Ritual, Gender Roles, Religion, And Solidarity In Rithy PanhS Neak Sre (Rice People)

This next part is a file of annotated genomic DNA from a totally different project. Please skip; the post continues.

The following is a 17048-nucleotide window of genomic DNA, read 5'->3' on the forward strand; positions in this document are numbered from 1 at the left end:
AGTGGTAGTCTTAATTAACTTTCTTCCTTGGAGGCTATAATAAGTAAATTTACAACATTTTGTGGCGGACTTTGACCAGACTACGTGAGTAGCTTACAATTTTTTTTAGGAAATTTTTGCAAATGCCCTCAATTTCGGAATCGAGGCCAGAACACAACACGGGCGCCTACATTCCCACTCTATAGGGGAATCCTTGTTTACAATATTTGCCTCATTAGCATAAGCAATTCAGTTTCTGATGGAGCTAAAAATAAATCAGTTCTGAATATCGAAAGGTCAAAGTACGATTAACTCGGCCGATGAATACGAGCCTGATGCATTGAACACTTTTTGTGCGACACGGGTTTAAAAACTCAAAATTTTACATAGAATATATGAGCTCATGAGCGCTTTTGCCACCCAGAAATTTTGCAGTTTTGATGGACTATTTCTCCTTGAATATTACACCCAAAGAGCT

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Ritual, Gender Roles, Religion, and Solidarity in Rithy Panh’s Neak Sre (Rice People) Rithy Panh’s 1994 film Neak Sre (Rice People) depicts the struggles of a Cambodian rice-farming family in post Khmer Rouge Cambodia, following the death of Poeuv, the family patriarch, leaving his wife Om, and their seven daughters Sokha, Sokhoeun, Sokhon, Sophan, Sophoeun, Sophat and Sopheap to care for the paddies. Central to the film are the significance of rituals considered essential to successful rice farming and the consequences of deviation from those rituals. The divergence from these rituals is not strictly limited towards special actions which Westerners would classify as “ritual,” but also include disregard for division of labor according to gender, as well as the importance of mother’s role in the family, and the traditional Buddhist notions of contentment with allowing nature to take its course and avoiding strong attachments. Finally, the theme of solidarity in the face of adversity is continually reinforced throughout. The belief that rice has a (typically female) spirit or soul that must be respected prevails throughout Asia. In Malaysia, a Malay shaman determines which heads of grain embody the rice spirit, and farmers in Thailand care for the rice paddy as though it were a pregnant woman. A similar belief is held in the film, evidenced when Sokha writes, “This year, the rice is quite pregnant,” in a letter to her mother. Accordingly, Poeuv performs a number of rituals in order to appease the Rice Mother. In the rice field, he prays to the spirits: I beg, spirits of Water and Earth, who take care of this land, to aid us in our labor, that all goes well, that we have joy, that we meet no obstacles. That we, your children, enjoy a good harvest, that no beast, no evil spirit disturb us. He further shows respect for the Rice Mother by constructing a

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